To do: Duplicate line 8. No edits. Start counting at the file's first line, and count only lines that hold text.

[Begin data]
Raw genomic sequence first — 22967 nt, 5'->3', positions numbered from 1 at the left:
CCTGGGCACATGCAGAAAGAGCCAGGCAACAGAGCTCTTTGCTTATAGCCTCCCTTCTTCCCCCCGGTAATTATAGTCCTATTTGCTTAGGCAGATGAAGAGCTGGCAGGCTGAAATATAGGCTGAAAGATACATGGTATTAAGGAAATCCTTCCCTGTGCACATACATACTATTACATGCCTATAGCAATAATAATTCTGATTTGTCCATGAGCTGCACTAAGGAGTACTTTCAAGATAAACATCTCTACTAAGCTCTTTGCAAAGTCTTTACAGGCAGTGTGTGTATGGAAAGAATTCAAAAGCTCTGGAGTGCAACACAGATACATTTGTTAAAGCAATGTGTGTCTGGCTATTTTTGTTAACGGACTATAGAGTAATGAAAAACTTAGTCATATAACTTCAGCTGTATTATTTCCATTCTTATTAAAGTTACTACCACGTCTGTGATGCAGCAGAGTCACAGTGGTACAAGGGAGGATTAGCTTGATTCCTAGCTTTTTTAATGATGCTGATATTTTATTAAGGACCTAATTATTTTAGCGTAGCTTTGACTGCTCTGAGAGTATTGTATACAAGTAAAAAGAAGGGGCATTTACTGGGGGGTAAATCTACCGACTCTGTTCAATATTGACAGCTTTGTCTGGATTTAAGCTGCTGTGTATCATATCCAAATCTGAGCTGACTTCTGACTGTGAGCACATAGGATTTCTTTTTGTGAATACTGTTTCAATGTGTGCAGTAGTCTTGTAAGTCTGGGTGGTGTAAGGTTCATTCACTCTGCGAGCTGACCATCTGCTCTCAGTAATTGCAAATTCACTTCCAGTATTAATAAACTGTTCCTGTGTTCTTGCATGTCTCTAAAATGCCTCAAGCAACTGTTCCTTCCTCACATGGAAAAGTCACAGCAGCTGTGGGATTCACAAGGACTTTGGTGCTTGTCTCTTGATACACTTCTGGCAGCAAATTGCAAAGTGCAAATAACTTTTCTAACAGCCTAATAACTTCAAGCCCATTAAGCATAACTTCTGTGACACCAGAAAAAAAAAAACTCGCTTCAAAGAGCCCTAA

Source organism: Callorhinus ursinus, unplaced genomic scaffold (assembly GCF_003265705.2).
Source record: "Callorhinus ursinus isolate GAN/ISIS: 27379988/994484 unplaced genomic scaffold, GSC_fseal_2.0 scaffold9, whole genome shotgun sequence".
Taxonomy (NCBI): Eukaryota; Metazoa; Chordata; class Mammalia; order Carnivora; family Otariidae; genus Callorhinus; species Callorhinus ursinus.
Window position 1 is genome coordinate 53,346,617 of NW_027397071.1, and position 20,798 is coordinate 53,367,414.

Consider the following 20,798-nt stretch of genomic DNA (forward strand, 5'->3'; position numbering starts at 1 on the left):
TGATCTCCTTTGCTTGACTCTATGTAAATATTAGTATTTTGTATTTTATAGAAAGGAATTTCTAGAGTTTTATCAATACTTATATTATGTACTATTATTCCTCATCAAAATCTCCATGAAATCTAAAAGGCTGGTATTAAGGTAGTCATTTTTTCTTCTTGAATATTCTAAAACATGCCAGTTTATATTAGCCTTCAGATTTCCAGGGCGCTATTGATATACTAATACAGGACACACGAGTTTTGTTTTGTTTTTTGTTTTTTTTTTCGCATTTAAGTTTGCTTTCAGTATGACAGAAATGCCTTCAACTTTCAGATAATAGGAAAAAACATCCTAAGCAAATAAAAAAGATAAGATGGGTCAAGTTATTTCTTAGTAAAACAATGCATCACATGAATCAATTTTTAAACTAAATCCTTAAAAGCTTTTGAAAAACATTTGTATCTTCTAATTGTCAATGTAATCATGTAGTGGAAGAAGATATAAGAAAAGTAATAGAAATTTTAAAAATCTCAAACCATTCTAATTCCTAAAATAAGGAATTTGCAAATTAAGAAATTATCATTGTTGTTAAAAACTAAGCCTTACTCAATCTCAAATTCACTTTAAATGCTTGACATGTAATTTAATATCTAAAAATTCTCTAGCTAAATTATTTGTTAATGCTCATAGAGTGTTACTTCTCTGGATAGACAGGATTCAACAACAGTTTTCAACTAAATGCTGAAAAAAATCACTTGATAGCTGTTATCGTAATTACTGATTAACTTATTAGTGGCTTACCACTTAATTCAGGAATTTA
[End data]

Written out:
TGATCTCCTTTGCTTGACTCTATGTAAATATTAGTATTTTGTATTTTATAGAAAGGAATTTCTAGAGTTTTATCAATACTTATATTATGTACTATTATTCCTCATCAAAATCTCCATGAAATCTAAAAGGCTGGTATTAAGGTAGTCATTTTTTCTTCTTGAATATTCTAAAACATGCCAGTTTATATTAGCCTTCAGATTTCCAGGGCGCTATTGATATACTAATACAGGACACACGAGTTTTGTTTTGTTTTTTGTTTTTTTTTTCGCATTTAAGTTTGCTTTCAGTATGACAGAAATGCCTTCAACTTTCAGATAATAGGAAAAAACATCCTAAGCAAATAAAAAAGATAAGATGGGTCAAGTTATTTCTTAGTAAAACAATGCATCACATGAATCAATTTTTAAACTAAATCCTTAAAAGCTTTTGAAAAACATTTGTATCTTCTAATTGTCAATGTAATCATGTAGTGGAAGAAGATATAAGAAAAGTAATAGAAATTTTAAAAATCTCAAACCATTCTAATTCCTAAAATAAGGAATTTGCAAATTAAGAAATTATCATTGTTGTTAAAAACTAAGCCTTACTCAATCTCAAATTCACTTTAAATGCTTGACATGTAATTTAATATCTAAAAATTCTCTAGCTAAATTATTTGTTAATGCTCATAGAGTGTTACTTCTCTGGATAGACAGGATTCAACAACAGTTTTCAACTAAATGCTGAAAAAAATCACTTGATAGCTGTTATCGTAATTACTGATTAACTTATTAGTGGCTTACCACTTAATTCAGGAATTTA